7:43

Boat show public hearings!! See my boat show post to understand the bills in question (O-35 and O-36). I have no idea how I am going to describe what are these people have to say.

I don't think that counting the number of people in support of each bill would be a fair representation of how many people (if given all the information) would be in support of each applicant. I can predict that more people here are in support of Ed Hartman.

7:47

The mayor suggests that she would entertain other bidders for the boat show, inviting "anybody else who might have a contract like this should come to the hearing". (Note: that is not an exact quote).

7:49

So far, the Dowling/Barthold crew (O-36) have had their supporters up first. Dowling is telling his story, which has not been told publicly (other than on this blog) before, and if you are watching on TV, pay attention because you might learn why much of the VIP crowd back here is supporting the D/B bid.

7:58

The first Hartman supporter says that changing the shows might be troublesome because international participants might be spooked. "If it ain't broke...", etc. His implicit claim is that the show is not broken, a claim that would be argued by the other lease applicants.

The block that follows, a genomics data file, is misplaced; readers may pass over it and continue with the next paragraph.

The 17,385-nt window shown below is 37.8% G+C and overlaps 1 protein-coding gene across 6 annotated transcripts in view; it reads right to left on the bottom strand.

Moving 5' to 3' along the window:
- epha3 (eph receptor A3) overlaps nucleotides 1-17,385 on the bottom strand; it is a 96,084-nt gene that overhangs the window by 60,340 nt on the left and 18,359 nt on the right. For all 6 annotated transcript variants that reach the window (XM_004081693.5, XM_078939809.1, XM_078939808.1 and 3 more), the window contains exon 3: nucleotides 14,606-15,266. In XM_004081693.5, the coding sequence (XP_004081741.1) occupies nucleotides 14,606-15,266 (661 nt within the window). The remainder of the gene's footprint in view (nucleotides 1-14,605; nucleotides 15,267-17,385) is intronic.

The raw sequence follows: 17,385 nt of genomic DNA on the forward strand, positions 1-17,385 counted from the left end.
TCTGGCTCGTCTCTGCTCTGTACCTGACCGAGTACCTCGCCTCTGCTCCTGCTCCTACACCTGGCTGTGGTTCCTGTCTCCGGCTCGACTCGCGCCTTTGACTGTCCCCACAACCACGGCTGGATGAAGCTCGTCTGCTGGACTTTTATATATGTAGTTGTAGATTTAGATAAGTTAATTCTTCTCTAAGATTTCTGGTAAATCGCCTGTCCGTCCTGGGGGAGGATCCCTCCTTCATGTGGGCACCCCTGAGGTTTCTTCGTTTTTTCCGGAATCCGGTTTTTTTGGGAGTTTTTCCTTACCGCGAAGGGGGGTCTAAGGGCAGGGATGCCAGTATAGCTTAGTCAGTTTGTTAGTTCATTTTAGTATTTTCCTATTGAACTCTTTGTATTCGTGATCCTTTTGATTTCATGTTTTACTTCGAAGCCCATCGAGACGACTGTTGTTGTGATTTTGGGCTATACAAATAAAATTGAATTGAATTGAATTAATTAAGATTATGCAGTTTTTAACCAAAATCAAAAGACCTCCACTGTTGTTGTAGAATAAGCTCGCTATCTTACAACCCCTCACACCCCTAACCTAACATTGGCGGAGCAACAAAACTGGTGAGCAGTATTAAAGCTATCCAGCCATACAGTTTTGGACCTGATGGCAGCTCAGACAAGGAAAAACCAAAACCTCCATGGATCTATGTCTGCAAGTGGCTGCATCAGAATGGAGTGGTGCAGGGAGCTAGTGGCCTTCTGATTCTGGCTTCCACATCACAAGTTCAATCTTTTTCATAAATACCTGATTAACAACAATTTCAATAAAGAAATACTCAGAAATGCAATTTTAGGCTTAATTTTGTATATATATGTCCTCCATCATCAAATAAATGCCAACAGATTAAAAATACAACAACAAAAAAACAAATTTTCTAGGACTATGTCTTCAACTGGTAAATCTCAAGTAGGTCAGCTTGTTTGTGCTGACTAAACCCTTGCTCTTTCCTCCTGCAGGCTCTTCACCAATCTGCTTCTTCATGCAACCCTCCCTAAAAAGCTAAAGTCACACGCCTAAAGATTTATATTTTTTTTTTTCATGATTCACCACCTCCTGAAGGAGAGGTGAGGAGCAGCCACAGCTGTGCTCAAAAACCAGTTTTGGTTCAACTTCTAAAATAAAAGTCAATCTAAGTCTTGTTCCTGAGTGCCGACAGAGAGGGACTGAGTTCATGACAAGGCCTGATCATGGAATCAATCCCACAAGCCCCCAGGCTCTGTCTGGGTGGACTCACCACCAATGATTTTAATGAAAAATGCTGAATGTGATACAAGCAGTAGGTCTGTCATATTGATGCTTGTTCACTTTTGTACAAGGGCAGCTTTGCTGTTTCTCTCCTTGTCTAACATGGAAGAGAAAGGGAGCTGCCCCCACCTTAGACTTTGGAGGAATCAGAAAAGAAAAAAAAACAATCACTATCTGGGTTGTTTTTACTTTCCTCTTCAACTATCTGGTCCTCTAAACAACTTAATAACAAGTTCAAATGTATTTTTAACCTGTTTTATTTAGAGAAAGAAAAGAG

(By the way, "H" stands for Hartman and "D/B" stands for Dowling and Barthold.)

8:00

Ed Hartman is speaking right now, and claims that D/B are avoiding personal responsibility by creating a corporation, which is not really a critique because this is a common practice of people starting a business. I have Limited Liability Companies, but rest assured that it's my ass on the line if those corporations go bust. H is arguing that, even though he has a corporation too, his has a history and a financial background. He is positioning for the argument that his company is more financially equipped to handle the shows than the investors that D/B have put together. He is taking a long time to do what I just said in that last sentence.

8:04